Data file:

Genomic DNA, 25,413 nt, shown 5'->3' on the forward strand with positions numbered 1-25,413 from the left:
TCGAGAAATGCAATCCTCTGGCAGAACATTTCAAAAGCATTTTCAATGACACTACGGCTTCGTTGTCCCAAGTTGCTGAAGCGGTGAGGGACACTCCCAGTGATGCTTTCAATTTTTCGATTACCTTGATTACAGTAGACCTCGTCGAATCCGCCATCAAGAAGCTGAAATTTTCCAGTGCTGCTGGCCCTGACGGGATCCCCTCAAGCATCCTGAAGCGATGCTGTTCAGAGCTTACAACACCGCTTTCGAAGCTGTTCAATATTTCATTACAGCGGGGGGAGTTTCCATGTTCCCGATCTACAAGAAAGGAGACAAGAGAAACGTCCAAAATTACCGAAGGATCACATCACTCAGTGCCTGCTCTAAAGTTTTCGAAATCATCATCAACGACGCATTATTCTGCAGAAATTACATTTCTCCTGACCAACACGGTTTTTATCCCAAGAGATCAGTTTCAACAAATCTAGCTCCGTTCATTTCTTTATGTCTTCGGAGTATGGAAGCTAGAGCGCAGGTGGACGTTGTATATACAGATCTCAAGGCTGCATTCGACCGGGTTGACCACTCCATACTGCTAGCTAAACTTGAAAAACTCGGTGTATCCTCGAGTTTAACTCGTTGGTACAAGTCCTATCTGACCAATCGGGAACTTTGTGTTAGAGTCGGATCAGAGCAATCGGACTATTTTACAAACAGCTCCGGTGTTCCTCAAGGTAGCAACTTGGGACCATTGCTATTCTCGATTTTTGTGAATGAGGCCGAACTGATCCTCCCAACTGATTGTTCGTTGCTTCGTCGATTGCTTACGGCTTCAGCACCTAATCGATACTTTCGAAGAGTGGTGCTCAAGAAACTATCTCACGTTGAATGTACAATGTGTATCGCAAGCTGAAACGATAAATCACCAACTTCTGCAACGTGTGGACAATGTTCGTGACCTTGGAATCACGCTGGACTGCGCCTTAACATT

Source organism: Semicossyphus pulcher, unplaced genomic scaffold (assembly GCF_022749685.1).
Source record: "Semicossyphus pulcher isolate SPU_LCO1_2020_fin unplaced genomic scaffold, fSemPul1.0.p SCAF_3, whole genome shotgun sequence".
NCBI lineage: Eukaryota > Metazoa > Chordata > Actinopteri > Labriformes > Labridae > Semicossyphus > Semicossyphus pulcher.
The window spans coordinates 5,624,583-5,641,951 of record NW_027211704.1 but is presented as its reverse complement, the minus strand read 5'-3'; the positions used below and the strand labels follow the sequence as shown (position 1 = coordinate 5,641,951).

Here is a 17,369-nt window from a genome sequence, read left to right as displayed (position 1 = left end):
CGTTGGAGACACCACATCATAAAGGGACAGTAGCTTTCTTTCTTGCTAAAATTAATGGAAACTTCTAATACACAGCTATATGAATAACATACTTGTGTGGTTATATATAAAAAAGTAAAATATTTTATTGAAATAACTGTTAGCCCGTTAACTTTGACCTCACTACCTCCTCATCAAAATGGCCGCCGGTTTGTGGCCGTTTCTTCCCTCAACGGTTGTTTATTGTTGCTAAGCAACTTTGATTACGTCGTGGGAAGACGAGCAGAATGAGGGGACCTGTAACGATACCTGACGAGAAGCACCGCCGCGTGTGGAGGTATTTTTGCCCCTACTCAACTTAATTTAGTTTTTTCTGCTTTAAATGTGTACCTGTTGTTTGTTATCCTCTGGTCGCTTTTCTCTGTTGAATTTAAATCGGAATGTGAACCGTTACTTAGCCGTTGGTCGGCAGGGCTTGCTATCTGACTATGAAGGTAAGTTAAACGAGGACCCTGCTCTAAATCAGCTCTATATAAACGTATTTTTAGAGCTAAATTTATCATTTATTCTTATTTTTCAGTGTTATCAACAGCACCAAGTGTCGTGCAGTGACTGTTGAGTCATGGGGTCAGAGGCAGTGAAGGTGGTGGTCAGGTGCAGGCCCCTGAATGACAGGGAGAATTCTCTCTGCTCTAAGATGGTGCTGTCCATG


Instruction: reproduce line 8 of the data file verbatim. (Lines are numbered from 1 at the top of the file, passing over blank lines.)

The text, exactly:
CGTTGGAGACACCACATCATAAAGGGACAGTAGCTTTCTTTCTTGCTAAAATTAATGGAAACTTCTAATACACAGCTATATGAATAACATACTTGTGTGGTTATATATAAAAAAGTAAAATATTTTATTGAAATAACTGTTAGCCCGTTAACTTTGACCTCACTACCTCCTCATCAAAATGGCCGCCGGTTTGTGGCCGTTTCTTCCCTCAACGGTTGTTTATTGTTGCTAAGCAACTTTGATTACGTCGTGGGAAGACGAGCAGAATGAGGGGACCTGTAACGATACCTGACGAGAAGCACCGCCGCGTGTGGAGGTATTTTTGCCCCTACTCAACTTAATTTAGTTTTTTCTGCTTTAAATGTGTACCTGTTGTTTGTTATCCTCTGGTCGCTTTTCTCTGTTGAATTTAAATCGGAATGTGAACCGTTACTTAGCCGTTGGTCGGCAGGGCTTGCTATCTGACTATGAAGGTAAGTTAAACGAGGACCCTGCTCTAAATCAGCTCTATATAAACGTATTTTTAGAGCTAAATTTATCATTTATTCTTATTTTTCAGTGTTATCAACAGCACCAAGTGTCGTGCAGTGACTGTTGAGTCATGGGGTCAGAGGCAGTGAAGGTGGTGGTCAGGTGCAGGCCCCTGAATGACAGGGAGAATTCTCTCTGCTCTAAGATGGTGCTGTCCATG